The National Education Association condemned the ruling, calling the lawsuit “yet another attempt by millionaires and corporate special interests to undermine the teaching profession.” In a statement Tuesday, NEA President Dennis Van Roekel said that the ruling “would make it harder to attract and retain quality teachers in our classrooms and ignores all research that shows experience is a key factor in effective teaching.”

Immediately after the ruling, teachers’ unions signaled they would appeal. “This will not be the last word,” American Federation of Teachers president Randi Weingarten said in a statement. “As this case makes it through an appeal, we will continue to do what we’ve done in state after state…No wealthy benefactor with an extreme agenda will detour us from our path to reclaim the promise of public education.”

California is rare in that it is one the five states with the shortest probation periods before teachers get tenure, and one of only 10 states that require school districts to consider seniority when laying off teachers (other states merely suggest it.) According to the National Council for Teacher Quality, a Washington-based organization that advocates for the reform of teacher evaluations, only California, Mississippi, North Dakota, South Carolina and Vermont have probationary periods of two years or less before a teacher gets tenure. Most states make teachers wait three years, but there are 10 states with four-to-five year waiting periods. And only California, Hawaii, Minnesota, New York, Pennsylvania, West Virginia, Kentucky, New Jersey, Oregon, and Wisconsin have rules that require districts to consider seniority when laying off teachers.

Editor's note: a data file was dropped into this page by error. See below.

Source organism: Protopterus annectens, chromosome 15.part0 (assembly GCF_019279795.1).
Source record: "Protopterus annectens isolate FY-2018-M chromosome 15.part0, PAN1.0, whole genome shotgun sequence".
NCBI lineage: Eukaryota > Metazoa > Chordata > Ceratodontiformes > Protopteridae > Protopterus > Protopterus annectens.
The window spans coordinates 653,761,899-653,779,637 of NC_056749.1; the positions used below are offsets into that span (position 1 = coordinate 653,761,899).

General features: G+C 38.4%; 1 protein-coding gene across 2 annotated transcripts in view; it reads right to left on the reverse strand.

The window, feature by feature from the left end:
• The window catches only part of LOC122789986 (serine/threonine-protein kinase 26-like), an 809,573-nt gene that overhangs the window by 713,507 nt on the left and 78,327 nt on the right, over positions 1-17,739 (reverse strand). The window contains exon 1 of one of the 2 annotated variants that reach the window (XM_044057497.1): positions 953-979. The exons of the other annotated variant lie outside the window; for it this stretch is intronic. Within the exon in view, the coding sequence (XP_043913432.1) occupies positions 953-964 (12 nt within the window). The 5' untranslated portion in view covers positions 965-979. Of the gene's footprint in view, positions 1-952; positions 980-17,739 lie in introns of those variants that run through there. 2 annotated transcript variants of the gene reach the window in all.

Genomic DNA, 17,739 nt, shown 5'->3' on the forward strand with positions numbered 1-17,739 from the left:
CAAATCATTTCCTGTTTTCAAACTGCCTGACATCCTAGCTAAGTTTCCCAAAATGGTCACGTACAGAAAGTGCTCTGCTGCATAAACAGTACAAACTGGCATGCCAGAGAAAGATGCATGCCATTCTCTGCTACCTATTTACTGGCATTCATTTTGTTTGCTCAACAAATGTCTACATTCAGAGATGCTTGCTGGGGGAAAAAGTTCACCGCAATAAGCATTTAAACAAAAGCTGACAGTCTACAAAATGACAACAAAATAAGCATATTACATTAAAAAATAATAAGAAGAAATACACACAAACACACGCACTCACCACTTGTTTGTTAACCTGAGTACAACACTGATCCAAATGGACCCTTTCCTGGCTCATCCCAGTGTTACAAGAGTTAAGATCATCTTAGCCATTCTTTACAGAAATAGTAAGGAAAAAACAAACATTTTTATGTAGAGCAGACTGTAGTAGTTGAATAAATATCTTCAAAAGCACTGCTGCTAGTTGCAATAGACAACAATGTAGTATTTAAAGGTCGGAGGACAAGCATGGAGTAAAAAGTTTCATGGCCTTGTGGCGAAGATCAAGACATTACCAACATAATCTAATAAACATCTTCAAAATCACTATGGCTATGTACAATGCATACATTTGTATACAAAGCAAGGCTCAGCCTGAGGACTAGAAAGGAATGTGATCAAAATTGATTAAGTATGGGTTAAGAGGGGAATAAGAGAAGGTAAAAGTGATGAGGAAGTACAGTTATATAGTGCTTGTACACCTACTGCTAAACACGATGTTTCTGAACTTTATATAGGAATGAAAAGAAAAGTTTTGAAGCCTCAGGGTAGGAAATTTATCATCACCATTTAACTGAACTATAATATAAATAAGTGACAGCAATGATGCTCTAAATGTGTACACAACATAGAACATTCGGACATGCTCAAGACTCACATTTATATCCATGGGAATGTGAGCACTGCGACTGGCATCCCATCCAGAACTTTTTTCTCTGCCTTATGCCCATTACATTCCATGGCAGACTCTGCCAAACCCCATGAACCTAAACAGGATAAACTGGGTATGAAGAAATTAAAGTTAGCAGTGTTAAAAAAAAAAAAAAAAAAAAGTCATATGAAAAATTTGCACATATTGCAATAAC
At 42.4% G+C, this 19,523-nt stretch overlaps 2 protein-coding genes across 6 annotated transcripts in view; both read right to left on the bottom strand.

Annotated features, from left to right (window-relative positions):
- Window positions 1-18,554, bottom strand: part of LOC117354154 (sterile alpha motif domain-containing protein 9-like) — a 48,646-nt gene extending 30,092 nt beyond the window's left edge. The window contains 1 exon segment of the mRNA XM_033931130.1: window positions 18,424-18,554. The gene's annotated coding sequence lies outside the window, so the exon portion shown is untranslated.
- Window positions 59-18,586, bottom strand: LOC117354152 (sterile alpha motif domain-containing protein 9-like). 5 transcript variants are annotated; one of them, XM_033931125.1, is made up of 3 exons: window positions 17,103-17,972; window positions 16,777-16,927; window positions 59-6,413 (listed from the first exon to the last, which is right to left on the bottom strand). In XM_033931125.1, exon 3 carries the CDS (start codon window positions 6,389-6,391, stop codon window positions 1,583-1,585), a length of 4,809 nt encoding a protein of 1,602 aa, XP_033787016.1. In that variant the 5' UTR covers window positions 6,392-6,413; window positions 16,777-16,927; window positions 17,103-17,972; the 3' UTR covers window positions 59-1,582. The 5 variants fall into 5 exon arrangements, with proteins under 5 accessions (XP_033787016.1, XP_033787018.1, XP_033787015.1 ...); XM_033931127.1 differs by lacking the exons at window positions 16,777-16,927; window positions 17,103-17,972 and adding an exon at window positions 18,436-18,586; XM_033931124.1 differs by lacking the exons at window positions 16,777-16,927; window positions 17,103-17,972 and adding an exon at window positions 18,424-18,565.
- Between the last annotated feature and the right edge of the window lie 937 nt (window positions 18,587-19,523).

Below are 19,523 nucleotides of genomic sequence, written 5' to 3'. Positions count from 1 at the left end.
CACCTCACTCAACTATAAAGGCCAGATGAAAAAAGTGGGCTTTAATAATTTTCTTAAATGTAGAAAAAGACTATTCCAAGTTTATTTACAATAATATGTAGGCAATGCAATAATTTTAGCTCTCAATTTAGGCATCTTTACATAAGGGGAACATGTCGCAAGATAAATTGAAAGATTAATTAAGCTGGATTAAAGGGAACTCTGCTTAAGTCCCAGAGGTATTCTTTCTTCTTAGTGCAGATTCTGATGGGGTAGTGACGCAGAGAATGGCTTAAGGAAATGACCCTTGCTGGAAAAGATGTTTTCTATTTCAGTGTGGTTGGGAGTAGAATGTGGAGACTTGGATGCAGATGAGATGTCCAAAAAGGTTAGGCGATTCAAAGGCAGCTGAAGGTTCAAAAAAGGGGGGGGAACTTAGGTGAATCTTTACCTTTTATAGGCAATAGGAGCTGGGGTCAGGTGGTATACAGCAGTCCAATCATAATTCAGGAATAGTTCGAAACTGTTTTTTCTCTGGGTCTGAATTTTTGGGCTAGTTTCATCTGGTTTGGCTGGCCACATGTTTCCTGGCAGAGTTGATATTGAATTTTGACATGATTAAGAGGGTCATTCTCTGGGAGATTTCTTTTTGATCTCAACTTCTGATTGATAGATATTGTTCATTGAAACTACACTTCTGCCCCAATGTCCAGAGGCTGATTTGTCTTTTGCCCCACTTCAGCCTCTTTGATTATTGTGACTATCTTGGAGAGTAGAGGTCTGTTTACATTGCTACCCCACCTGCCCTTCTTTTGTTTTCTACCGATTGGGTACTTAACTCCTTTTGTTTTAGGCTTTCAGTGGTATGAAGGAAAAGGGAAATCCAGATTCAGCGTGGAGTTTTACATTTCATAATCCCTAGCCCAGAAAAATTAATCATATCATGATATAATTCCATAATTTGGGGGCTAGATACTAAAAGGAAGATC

California teachers, in other words, get tenure more quickly and are harder to fire than teachers in other states.

Tenure itself is at the heart of the education reform debate roiling the country. Tenure originated in higher education, to protect professors from professional blowback for unpopular research, but tenure for K-12 teachers only took root in the 1960s as a way to protect educators from unjustified firings during an administration turnover. “It used to be you could be fired for arbitrary reasons, like if you got pregnant,” said Dr. William Koski, a professor at Stanford Law School who specializes in educational policy. “There was a belief that teachers needed to band together and protect themselves from these arbitrary and capricious firings, and so one of the primary early efforts of teacher’s unions was to protect teacher employment.” Teacher tenure soon became a key element of the union agenda, and most states have some form of public school tenure. Only Florida and North Carolina have no tenure at all, and Rhode Island has a modified form that allows teachers to be dismissed for bad performance.